CAGR (%) | MaxDD (%) | Sharpe | Sortino | Volatility (%) | |
---|---|---|---|---|---|
Eq. Wt. | 14.3 | 33.2 | 0.91 | 1.69 | 12.6 |
Risk Parity | 16.2 | 34.8 | 1.04 | 1.85 | 12.7 |
VFINX | 9.9 | 50.9 | 0.54 | 0.88 | 14.5 |
BRK-A | 15.7 | 44.5 | 0.68 | 1.36 | 20.6 |
This is the allocation for the annually rebalanced portfolio according to a modified risk parity method for the current year 2015 (YTD return : 4.4%, 2014 return : 27.7%)
FBIOX 13.3%
FRESX 24.4%
TLT 43.8%
FDFAX 16.9%
FSCSX 1.6%
]]>Obviously the future performance of the portfolio relative to SPY may be entirely different, but the results suggest that this basket may prove to be a good long term investment, a conclusion that is also supported by the various performance metrics shown below.
CAGR (%) | MaxDD (%) | Sharpe | Sortino | Volatility (%) | |
---|---|---|---|---|---|
Eq. Wt. | 14.3 | 33.2 | 0.91 | 1.69 | 12.6 |
Risk Parity | 16.2 | 34.8 | 1.04 | 1.85 | 12.7 |
VFINX | 9.9 | 50.9 | 0.54 | 0.88 | 14.5 |
BRK-A | 15.7 | 44.5 | 0.68 | 1.36 | 20.6 |
This is the allocation for the annually rebalanced portfolio according to a modified risk parity method for the current year 2015 (YTD return : 4.4%, 2014 return : 27.7%)
FBIOX 13.3%
FRESX 24.4%
TLT 43.8%
FDFAX 16.9%
FSCSX 1.6%
]]>A recent article on SA by a fundamental analyst par excellence provides a good example (http://seekingalpha.com/article/2470375-yield-on-cost-a-vitally-important-consideration-for-retired-investors ). The case study described in this article considers a portfolio that was initiated with $3M at the beginning of 2006. Even after annual withdrawals that increased every year as the dividends accrued from the twenty stocks of the portfolio, it ends up with $5.6M at the end of 2013, thus weathering the intervening shocks in the market with admirable and rarely matched success.
I have compared the the performance of this all stock portfolio with that of various portfolios based the Naïve Graham allocation strategy (http://seekingalpha.com/instablog/709762-varan/2990923-naive-graham-passive-investing-according-to-the-master ) . The following are the relevant details for each portfolio:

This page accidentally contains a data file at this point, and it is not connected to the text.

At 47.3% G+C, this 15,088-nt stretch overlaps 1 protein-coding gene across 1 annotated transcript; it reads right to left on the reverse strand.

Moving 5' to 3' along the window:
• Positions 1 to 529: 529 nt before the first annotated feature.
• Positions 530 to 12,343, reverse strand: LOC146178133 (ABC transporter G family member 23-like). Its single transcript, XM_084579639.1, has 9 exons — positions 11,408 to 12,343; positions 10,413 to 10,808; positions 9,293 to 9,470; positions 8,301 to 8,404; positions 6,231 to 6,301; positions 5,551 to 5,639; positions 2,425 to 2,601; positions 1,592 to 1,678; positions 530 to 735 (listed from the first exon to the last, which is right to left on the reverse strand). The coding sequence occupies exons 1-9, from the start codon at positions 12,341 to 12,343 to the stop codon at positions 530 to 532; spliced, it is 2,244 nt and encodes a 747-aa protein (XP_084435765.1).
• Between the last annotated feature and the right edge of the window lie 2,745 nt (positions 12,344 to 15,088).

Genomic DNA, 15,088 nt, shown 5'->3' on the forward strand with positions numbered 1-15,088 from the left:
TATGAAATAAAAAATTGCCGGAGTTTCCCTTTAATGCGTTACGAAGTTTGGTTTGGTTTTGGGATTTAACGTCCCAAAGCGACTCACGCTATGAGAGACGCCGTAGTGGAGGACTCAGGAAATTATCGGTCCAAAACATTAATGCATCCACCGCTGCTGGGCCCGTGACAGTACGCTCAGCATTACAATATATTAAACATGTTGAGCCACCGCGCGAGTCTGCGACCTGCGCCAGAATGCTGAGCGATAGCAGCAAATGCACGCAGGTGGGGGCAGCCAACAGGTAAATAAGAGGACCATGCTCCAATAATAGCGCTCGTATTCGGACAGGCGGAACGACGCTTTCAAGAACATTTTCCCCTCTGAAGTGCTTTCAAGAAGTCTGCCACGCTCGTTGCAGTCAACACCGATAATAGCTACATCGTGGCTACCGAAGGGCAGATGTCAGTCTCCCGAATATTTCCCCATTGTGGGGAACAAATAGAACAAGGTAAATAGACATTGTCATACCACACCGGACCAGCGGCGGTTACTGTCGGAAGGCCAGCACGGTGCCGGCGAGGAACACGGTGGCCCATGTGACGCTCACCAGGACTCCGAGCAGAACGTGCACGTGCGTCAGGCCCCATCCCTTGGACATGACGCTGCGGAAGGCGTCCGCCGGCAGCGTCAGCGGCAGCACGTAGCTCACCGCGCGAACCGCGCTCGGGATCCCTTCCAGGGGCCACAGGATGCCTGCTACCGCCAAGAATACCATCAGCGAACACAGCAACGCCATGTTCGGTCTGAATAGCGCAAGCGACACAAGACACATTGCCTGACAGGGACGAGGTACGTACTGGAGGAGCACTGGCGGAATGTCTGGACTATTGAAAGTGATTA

Year | Amount withdrawn |
2006 | $88,845 |
2007 | $105,108 |
2008 | $116,076 |
2009 | $124,513 |
2010 | $134,035 |
2011 | $147,111 |
2012 | $161,281 |
2013 | $174,271 |
It might be noted that the timing of the withdrawals may affect the results, but the withdrawal at the beginning of the year probably biases the results against the allocation portfolios.
The amount left in the portfolios at the end of 2013 is given in the following table:
Portfolio | Value at EOY 2013 |
VTI/TLT | $6.5M |
IJJ/TLT | $5.8M |
IJS/TLT | $5.9M |
iShares Value | $5.7M |
iShares Gowth | $6.5M |
Fidelity Value | $6.3M |
Fidelity Growth | $6.7M |
All Stock | $5.5M |
For the iShares Growth portfolio, the following ETFs were used in addition to TLT: IVW, IJK and IJT. For the Fidelity Growth portfolio, I used the following funds: FBGRX, FMCSX and FCPGX. For the other portfolios the same funds were used as in the original post on Naïve Graham referenced above.
]]>A recent article on SA by a fundamental analyst par excellence provides a good example (http://seekingalpha.com/article/2470375-yield-on-cost-a-vitally-important-consideration-for-retired-investors ). The case study described in this article considers a portfolio that was initiated with $3M at the beginning of 2006. Even after annual withdrawals that increased every year as the dividends accrued from the twenty stocks of the portfolio, it ends up with $5.6M at the end of 2013, thus weathering the intervening shocks in the market with admirable and rarely matched success.
I have compared the the performance of this all stock portfolio with that of various portfolios based the Naïve Graham allocation strategy (http://seekingalpha.com/instablog/709762-varan/2990923-naive-graham-passive-investing-according-to-the-master ) . The following are the relevant details for each portfolio:
Year | Amount withdrawn |
2006 | $88,845 |
2007 | $105,108 |
2008 | $116,076 |
2009 | $124,513 |
2010 | $134,035 |
2011 | $147,111 |
2012 | $161,281 |
2013 | $174,271 |
It might be noted that the timing of the withdrawals may affect the results, but the withdrawal at the beginning of the year probably biases the results against the allocation portfolios.